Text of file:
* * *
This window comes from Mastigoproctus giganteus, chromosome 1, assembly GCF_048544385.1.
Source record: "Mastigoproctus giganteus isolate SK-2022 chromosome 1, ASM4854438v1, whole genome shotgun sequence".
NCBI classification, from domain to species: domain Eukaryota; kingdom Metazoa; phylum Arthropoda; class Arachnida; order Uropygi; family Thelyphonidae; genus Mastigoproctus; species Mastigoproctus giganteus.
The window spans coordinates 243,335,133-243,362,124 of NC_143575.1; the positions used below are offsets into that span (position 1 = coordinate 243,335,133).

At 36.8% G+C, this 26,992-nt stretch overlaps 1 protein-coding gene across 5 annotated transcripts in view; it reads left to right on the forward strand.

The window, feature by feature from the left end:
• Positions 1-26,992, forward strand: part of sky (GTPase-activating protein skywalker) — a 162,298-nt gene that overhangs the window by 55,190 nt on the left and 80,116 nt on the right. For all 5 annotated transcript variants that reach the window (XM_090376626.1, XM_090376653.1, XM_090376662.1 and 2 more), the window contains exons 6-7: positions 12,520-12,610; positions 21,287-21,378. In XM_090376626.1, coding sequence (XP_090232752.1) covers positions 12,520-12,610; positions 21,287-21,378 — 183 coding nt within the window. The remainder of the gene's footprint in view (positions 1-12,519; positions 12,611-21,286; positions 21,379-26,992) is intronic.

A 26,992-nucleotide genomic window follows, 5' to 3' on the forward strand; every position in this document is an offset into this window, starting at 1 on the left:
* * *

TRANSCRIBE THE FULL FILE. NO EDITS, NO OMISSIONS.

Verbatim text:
This window comes from Mastigoproctus giganteus, chromosome 1, assembly GCF_048544385.1.
Source record: "Mastigoproctus giganteus isolate SK-2022 chromosome 1, ASM4854438v1, whole genome shotgun sequence".
NCBI classification, from domain to species: domain Eukaryota; kingdom Metazoa; phylum Arthropoda; class Arachnida; order Uropygi; family Thelyphonidae; genus Mastigoproctus; species Mastigoproctus giganteus.
The window spans coordinates 243,335,133-243,362,124 of NC_143575.1; the positions used below are offsets into that span (position 1 = coordinate 243,335,133).

At 36.8% G+C, this 26,992-nt stretch overlaps 1 protein-coding gene across 5 annotated transcripts in view; it reads left to right on the forward strand.

The window, feature by feature from the left end:
• Positions 1-26,992, forward strand: part of sky (GTPase-activating protein skywalker) — a 162,298-nt gene that overhangs the window by 55,190 nt on the left and 80,116 nt on the right. For all 5 annotated transcript variants that reach the window (XM_090376626.1, XM_090376653.1, XM_090376662.1 and 2 more), the window contains exons 6-7: positions 12,520-12,610; positions 21,287-21,378. In XM_090376626.1, coding sequence (XP_090232752.1) covers positions 12,520-12,610; positions 21,287-21,378 — 183 coding nt within the window. The remainder of the gene's footprint in view (positions 1-12,519; positions 12,611-21,286; positions 21,379-26,992) is intronic.

A 26,992-nucleotide genomic window follows, 5' to 3' on the forward strand; every position in this document is an offset into this window, starting at 1 on the left: